It’s 2020, my friends. And my curriculum needed to get with the times. Goodbye, Dukes Of Hazzard. Goodbye, s/he, his/her, him/her, etc.
2020 brings new exercises, new insights, and new clarifications for teaching.
Links have been updated on the Class Materials page, but they’re also here. Enjoy!
Intro to Improv Curriculum 2020 (PDF)
Character & Relationship Curriculum 2020 (PDF)
Patterns & Games Curriculum 2020 (PDF)
Long Form Performance Curriculum 2020 (PDF)
Teachers Best Practices 2020 (PDF)
Big “THANK YOU” to those who submitted feedback on the site through the pop-up survey. ” It’s not super aesthetically pleasing” – I hear you. I have big hopes for this site’s redesign and at least a little hope of getting that redesign done this year. First step: Updating the Curriculum. Check!
Stay tuned for more!
Make a choice the moment you enter stage. Choose to feel. Feel something about something – an imagined object, mimed activity, and/or your scene partner. Allow both you and your scene partner to be dynamic.
Here’s the final scene from a class building out that progression and its value:
And here’s the class’ outline with video of me teaching it. Continue reading
Whiteboard; always whiteboard. Yes, “Whiteboard” is a verb.
Objective: Players entering a scene in progress should always seek to heighten the games already in play. Heightening those games with concentrated pattern mechanics will increase the impact of those tertiary moves.
The following outlines Tertiary and Polish moves with supporting video of me actually teaching a class those moves:
Want to learn more about these moves and/or lead a class based on these moves? Continue reading
I recorded the session of my Patterns & Games class at The Coalition Theater in which we tackled the My 3 Rules game I’ve previously presented as a warm-up.
One, the camera’s distance makes it hard for the viewer to really track the game in play.
Two, oh, man, looking for a drinking game? Watch me teach and drink every time I say, “Right.”
Three, My 3 Rules – like Kick The Duck, Red Rover – is a game played through iterations. With each iteration, students “get it” more and by the end are fully engaged in the mechanics and they’re laughing.
In the following post, I’m going to share some clips from that night’s video showing the iterative learning process. My hope is that it’ll serve as a teaching lesson, both through how I provide instruction between iterations and how students loosen up and learn as a result of the iterations. Continue reading
Mirroring/repeating language, details and rules heightens a group’s work while keeping it cohesive.
INVOCATION – Players stand in a half circle. On the count of three, a “god” appears before them that they will worship in three phases: First, they will describe it physically; “Oh, God, with your fowl beak.” Second, they will address its less tangible qualities; “Oh, God, who tastes like everything.” Third, they will ask it to do unto them; “Oh, God, henpeck my enemies.”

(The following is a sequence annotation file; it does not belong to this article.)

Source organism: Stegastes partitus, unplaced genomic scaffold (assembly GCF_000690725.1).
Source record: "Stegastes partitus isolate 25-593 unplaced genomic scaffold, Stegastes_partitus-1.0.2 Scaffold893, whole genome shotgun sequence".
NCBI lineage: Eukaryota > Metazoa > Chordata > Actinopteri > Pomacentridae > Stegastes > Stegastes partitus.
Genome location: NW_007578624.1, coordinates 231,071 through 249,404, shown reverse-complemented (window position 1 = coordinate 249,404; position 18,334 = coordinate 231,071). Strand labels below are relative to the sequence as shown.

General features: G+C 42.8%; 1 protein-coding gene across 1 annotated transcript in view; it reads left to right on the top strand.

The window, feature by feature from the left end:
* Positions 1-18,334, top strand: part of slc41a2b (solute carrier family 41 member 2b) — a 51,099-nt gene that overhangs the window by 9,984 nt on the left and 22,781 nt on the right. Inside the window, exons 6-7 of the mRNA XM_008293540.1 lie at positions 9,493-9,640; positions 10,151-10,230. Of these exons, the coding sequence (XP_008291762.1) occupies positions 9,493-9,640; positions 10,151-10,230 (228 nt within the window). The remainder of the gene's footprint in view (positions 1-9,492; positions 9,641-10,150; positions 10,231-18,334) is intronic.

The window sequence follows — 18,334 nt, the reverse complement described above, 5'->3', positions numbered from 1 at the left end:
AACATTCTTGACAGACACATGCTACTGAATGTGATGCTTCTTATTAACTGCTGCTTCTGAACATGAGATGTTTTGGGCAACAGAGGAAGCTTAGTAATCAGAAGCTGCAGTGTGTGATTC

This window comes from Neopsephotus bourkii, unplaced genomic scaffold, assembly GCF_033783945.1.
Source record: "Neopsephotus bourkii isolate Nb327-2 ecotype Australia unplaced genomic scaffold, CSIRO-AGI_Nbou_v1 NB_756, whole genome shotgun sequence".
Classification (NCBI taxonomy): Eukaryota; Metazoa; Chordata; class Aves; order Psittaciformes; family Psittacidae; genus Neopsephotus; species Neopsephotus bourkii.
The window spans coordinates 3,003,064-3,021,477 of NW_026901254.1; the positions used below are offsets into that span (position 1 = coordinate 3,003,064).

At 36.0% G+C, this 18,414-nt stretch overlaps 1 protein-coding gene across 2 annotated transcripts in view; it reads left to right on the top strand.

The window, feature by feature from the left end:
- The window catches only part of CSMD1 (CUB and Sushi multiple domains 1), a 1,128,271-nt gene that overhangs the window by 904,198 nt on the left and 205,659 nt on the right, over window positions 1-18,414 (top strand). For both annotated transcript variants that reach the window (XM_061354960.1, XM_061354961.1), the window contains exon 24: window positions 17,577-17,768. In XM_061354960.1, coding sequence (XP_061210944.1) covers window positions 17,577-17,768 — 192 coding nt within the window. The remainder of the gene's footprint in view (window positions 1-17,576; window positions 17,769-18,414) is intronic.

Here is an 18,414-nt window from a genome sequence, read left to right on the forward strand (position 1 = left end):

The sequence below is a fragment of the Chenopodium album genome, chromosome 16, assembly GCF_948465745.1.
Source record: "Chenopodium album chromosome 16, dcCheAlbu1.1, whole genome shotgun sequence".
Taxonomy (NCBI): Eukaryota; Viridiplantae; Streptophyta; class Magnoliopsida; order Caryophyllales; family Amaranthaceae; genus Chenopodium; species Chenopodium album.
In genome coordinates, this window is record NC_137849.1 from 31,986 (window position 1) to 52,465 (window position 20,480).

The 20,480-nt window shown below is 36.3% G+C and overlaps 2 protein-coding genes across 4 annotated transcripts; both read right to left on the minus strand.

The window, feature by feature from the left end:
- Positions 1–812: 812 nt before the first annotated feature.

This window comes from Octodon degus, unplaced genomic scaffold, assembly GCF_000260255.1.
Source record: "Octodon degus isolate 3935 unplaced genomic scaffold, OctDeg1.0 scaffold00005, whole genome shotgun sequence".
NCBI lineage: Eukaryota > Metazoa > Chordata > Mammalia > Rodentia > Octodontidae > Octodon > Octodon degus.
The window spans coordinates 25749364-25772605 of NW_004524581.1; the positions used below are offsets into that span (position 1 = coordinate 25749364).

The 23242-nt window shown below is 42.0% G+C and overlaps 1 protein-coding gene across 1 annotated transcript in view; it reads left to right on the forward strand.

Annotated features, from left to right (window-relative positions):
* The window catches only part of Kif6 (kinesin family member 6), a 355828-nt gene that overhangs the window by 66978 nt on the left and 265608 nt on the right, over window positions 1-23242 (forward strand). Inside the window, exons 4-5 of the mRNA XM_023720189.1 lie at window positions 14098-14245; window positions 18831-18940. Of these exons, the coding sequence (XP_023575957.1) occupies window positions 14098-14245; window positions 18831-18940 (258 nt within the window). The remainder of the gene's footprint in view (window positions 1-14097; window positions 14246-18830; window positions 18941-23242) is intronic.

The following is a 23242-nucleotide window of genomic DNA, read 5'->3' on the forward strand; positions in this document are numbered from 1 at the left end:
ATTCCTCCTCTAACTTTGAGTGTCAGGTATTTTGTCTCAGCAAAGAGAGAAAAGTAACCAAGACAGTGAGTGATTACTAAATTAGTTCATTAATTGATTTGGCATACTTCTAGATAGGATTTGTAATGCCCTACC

• Be clear about what “it” is – don’t be vague for artsy sake; the sooner everyone knows what “it” is the sooner everyone can dig deep into the details
• Unite behind an emotional perspective on “it” – “what we hate about Microsoft” will collaboratively heighten faster than “what we know about Microsoft”
• Simplify with mirrored language – switching between phases is clearest when there’s a defining cadence to phase one (“Oh, God”) and a new cadence to phase two (“Sweet, Jesus).
• Callback – What does a detail from phase one signify in phase two and can be used for in phase three?
• Establish rules of reaction – Y follows X: “…who is never afraid,” “You’re a chicken who’s not chicken;” “…who never stops going,” “You’re a chicken who’ll always win at chicken.” I’m the guy who: said, “Eyes as red as flames” so I’ll say, “Heart as black as coal.”
• There are no mistakes – seek to fold in everything; don’t drop things that seem out of place
Performers are Becki Heckman, Ian Johnson, Suzi Makarem, Robert Nickles and Jordan Walker Continue reading
Pasted and attached below are Best Practices for Improv Teachers. From “making the curriculum your own” to “take your class out for drinks the first night,” this document has tips for managing your classes better.
Got any to add? Hit up that Comments space. Continue reading
The link below will connect to a PDF of an 8 Week course designed to prepare improvisers for a long-form performance as an ensemble.
Long Form Performance IAIDB Curriculum Patrick Gantz 2013
Two players meet in the middle of the stage and focus on figuring out the scene together.
I want to return this vacuum.
What’s wrong with it?
I want to see a manager.
Ma’am, he’s on a break.
I bought this and it won’t work.
I’m going to need to see a receipt.
That’ll be five ninety-nine.
Okay, I have ten eighty-eight.
I don’t want to see improvisers question, oppose, negotiate with or engage in transactions with each other. Even written, honed, acted and edited these scenes can prove tedious. But we can salvage these boring scenes with our good friend, the pattern. Continue reading
How do you focus a Ten Person game?
Step right up. Step right up.
I want to ride the roller coaster.
You’re too short to ride this ride.
See the two-headed boy for two dollars.
I’m afraid of clowns.
I ate too much cotton candy.
Where can I buy beer?
I’m on mushrooms.
Don’t miss Smash Mouth at the amphitheater.
Hey, baby, want me to win that whale for you?
We have ten different perspectives. We didn’t build with collective agreement to focus ten players into a One, Two or Three Person scene.
We have ten different perspectives on ten different things. While we’ve expanded the environment of a carnival, we Continue reading